In this article, entitled JPMorgan Hit With Puny $920M Fine Over ‘London Whale’ Debacle. The writer shows a staggering lack of knowledge about capital markets, banking, finance, economics etc.
For lying to multiple governments and its own investors about losses of $6 billion, however, the bank will have to pay just $920 million, or 0.03 percent of its current holdings. With total assets of $2.35 trillion, JPMorgan could pay the same fine every hour for three months, or every day for seven years, before their coffers would run dry.
Where to start. Well, one of the first commenters takes him to the woodshed:
Secondly, however, you need to get your basic financial knowledge straight. This is especially difficult for banks because what is an "asset" and a "liability" for a bank is somewhat counterintuitive. Let's start with the basics: Yes, JPM has a total of 2.36T in assets. It also has 2.15T in liabilities. The company's total market cap is only ~200 billion, not 2.3 trillion (2,300 billion). Big difference. Secondly, most of those "assets" are unavailable for use in paying this fine. The vast majority of JPM's assets are "long-term assets" which for a bank means (basically) "loans". JPM has loaned out 1.65T to individuals (mortgages primarily, I would think; also personal loans, car loans, what have you) and to corporations. These are liabilities on the balance sheets of the borrower but assets on the bank's balance sheet (I take out a $500,000 mortgage means I have a $500K liability but the bank has a $500K ASSET).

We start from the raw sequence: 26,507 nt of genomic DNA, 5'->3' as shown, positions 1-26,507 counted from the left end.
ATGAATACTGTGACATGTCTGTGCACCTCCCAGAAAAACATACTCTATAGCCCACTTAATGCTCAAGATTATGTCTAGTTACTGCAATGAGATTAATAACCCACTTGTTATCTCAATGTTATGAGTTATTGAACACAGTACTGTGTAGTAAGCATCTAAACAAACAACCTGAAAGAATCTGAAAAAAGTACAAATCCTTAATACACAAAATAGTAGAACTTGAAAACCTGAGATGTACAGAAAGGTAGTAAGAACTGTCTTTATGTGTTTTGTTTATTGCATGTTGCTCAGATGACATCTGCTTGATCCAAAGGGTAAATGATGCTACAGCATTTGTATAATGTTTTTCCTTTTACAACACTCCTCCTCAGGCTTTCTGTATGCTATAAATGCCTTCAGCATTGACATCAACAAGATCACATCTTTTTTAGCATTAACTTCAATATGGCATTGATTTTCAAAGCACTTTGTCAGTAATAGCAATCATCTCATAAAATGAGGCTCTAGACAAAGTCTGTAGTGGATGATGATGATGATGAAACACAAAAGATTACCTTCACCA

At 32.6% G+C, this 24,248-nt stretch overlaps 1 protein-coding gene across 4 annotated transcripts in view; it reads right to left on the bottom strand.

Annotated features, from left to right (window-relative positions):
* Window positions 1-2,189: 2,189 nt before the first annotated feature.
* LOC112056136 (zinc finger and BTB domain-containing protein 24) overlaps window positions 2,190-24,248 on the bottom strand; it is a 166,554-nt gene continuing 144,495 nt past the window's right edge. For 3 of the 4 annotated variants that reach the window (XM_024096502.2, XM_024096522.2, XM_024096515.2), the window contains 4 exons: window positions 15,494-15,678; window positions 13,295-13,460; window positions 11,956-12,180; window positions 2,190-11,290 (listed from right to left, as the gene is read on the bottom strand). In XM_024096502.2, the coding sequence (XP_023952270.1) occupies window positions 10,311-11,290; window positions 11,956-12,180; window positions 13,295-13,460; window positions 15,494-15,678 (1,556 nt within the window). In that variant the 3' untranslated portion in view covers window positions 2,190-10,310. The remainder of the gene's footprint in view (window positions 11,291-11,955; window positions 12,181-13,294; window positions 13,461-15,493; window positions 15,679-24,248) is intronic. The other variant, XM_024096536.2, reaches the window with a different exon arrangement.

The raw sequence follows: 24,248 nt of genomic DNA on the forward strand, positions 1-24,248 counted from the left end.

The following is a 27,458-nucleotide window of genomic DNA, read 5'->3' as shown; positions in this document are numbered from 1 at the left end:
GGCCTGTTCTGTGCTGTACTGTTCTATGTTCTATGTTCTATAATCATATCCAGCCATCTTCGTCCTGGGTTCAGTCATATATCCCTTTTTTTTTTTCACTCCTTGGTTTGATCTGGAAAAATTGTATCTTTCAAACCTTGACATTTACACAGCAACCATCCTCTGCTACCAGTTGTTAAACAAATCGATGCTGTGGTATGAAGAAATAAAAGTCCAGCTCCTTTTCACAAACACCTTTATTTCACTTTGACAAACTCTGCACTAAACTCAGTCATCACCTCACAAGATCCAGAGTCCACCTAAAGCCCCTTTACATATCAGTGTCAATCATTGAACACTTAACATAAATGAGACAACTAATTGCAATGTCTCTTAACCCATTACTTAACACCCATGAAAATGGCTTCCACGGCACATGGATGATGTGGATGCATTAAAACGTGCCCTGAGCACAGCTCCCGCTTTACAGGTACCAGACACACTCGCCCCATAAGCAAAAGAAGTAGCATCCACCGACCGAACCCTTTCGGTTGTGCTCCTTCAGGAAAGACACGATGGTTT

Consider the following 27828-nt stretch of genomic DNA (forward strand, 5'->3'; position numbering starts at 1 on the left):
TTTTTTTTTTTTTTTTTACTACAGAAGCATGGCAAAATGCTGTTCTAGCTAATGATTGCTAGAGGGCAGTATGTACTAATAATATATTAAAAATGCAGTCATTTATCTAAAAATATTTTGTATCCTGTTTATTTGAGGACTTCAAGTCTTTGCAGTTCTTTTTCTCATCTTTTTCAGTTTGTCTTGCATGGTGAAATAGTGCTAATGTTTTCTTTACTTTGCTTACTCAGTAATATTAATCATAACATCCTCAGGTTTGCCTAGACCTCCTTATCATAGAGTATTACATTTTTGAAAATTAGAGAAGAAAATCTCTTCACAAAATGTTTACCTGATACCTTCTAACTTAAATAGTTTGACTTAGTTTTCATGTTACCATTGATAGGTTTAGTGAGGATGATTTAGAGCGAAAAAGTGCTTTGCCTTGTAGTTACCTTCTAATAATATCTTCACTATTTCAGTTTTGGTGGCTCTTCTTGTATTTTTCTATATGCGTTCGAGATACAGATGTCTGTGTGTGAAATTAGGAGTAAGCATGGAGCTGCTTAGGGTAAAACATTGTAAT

The bank's cash on hand is approx $471 billion, which means the $920M fine is approximately 0.2% of what it has available to pay, not 0.03%. Sounds minor but that's an approx 7-fold difference.
Indeed understanding what those "holdings" and "assets" are and to whom they belong is critical. Leftist types seem to forget that the bank's assets aren't really theirs. They belong to the investors and the banks are either the custodians or managers (or both).
Down further another commenter expands on this point:
Dimon should step down because of a 6B turn in a book that is over 1 trillion dollars large?
Even if the entire amount of the loss was attributable to poor risk management (which it wasn't), you fire one of the best CEOs in the world, a guy watching over a systemically important firm, for a 3% oversight?
Your comment regarding punitive value would be right on point..if you were penalizing the people who have some control over the process. We have laws to punish people who commit financial crimes, and massive regulations that banks need to operate under.
Anyway - couldn't disagree more and thankfully the regulators, even in their over-zealousness, don't steal money from pensioners out of spite that often.
None of this matters of course. A 3% variance on a balance sheet is enough to make them scream for lynchings. A brief glance at the balance sheet of the US Government somehow doesn't merit so much as a frown. I'll wager if you took all the economic horror and pitched it to them as the doings of a nefarious Big Corporation they would wail and rend their garments.Posted by Duffy at September 19, 2013 02:44 PM | TrackBack